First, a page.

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man committing ad fraud on facebook

All About Facebook Ad Fraud

Facebook have firmly established themselves not just as the biggest social media network, but also as a formidable way to spread your advertising message. But with some pretty iffy press over the past few years; with a series of scandals linked to fake news and data breaches, you can be forgiven for wondering about how reliable Facebook’s advertising network is when it comes to click fraud. 

Running ads on Facebook is nothing new, with the company also owning another social media behemoth, Instagram. So, if you’re planning on running an ad or marketing campaign on social media, you’re probably considering one of Facebook’s offerings.

With that in mind, understanding how your ad can be affected by ad fraud, or click fraud, is an important step in avoiding and minimising your exposure to it. 

How does ad fraud on Facebook work?

In much the same way that other online advertising can be defrauded, so can Facebook’s. In August 2019, Facebook actually sued two Asian based software developers for ad fraud on the Audience Network. It’s alleged that the two app developers, LionMobi and JediMobi, both created apps that were infected with malware. Once installed, the malware would then perform fake clicks on Facebook ads, which would pay out to the advertisers.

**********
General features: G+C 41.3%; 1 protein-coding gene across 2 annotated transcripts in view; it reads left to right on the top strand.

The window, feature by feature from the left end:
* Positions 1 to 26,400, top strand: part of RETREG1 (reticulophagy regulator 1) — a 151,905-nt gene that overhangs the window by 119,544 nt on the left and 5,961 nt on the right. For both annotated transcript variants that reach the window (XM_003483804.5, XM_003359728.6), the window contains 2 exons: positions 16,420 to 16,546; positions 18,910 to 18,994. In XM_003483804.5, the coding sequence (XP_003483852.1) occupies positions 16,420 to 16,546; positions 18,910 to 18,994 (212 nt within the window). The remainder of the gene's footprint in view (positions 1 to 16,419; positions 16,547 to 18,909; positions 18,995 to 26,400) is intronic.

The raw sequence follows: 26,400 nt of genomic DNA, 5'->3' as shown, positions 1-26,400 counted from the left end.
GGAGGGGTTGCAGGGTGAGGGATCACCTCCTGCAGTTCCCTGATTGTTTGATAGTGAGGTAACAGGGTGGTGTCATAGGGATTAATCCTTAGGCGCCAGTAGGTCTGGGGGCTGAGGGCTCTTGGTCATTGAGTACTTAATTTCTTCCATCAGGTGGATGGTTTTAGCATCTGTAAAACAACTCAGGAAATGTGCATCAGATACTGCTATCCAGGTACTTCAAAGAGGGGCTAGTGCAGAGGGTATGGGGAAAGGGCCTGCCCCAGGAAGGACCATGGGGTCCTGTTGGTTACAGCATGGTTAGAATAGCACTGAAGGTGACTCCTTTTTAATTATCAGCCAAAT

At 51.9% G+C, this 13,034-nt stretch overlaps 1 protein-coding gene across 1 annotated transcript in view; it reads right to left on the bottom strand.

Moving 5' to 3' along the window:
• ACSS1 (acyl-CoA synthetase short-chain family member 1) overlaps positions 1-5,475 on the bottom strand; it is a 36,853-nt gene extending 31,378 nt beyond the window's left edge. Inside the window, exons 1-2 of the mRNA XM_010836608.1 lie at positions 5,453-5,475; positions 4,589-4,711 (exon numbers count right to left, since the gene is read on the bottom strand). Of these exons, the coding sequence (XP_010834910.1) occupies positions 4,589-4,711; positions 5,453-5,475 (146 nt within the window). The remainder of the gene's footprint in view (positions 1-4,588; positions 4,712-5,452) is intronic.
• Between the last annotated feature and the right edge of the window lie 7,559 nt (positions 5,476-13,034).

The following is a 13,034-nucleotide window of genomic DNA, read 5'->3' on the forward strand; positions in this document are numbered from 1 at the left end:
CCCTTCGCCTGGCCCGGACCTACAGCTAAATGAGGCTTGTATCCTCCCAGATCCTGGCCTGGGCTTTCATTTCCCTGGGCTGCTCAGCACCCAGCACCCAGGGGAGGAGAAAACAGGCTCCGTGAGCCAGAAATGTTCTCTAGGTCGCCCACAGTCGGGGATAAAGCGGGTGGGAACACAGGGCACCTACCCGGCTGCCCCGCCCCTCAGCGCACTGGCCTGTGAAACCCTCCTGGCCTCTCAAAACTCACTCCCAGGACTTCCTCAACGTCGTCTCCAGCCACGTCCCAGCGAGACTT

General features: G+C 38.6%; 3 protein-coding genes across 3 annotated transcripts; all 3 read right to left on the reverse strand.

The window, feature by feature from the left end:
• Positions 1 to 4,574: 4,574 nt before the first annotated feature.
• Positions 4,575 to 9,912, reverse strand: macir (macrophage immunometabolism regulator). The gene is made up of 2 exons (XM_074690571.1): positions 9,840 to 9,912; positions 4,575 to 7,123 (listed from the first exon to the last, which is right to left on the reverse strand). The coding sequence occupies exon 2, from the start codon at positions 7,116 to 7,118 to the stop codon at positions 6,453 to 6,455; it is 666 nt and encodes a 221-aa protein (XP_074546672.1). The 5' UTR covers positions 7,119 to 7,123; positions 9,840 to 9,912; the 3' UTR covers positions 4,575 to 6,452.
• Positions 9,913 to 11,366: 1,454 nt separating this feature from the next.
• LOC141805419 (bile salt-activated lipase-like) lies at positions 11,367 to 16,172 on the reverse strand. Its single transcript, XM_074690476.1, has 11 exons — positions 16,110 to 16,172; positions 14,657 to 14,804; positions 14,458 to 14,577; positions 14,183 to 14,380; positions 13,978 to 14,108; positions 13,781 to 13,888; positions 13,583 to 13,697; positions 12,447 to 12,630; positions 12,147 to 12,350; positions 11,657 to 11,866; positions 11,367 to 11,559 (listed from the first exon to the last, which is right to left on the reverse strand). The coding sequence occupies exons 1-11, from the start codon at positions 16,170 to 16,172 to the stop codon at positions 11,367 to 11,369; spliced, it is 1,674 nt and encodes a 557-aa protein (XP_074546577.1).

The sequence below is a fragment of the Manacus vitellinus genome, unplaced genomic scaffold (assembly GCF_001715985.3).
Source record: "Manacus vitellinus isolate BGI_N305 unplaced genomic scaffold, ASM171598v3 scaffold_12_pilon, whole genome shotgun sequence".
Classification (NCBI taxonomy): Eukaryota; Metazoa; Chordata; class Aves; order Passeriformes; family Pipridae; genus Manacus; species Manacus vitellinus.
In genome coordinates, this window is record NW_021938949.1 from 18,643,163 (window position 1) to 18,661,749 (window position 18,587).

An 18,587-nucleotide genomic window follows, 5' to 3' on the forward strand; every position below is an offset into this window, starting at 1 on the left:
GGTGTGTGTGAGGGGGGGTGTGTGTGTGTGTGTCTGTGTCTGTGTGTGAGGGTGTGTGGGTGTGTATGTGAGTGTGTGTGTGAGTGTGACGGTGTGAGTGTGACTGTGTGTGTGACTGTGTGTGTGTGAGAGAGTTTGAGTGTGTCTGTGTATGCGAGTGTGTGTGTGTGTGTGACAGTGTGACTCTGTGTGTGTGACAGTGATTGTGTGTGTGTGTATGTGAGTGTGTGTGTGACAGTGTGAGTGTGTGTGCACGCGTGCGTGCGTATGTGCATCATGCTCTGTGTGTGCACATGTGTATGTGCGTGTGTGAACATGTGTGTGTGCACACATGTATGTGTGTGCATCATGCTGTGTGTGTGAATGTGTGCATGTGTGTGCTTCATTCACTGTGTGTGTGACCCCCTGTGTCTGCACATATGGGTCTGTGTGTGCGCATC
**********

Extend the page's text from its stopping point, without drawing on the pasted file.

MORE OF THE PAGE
The Audience Network is a display ad network, not unlike Google’s display ads. What this means is that external websites and mobile apps can sign up to display ads from Facebook. If a visitor then clicks on these ads, the site or app owner will receive payment for hosting the ad. 

You might also be aware of the problem of scam ads on Facebook, but it’s worth noting that this is a different kind of fraud. These are genuine adverts which have been created to defraud potential customers, often relating to cryptocurrency or suspect products like diet pills.

The most common types of Facebook ad fraud

Although the example of the app developers is quite alarming, in fact the majority of ad fraud comes in the form of the more general fake clicks or invalid clicks. These are most likely to be clicks from: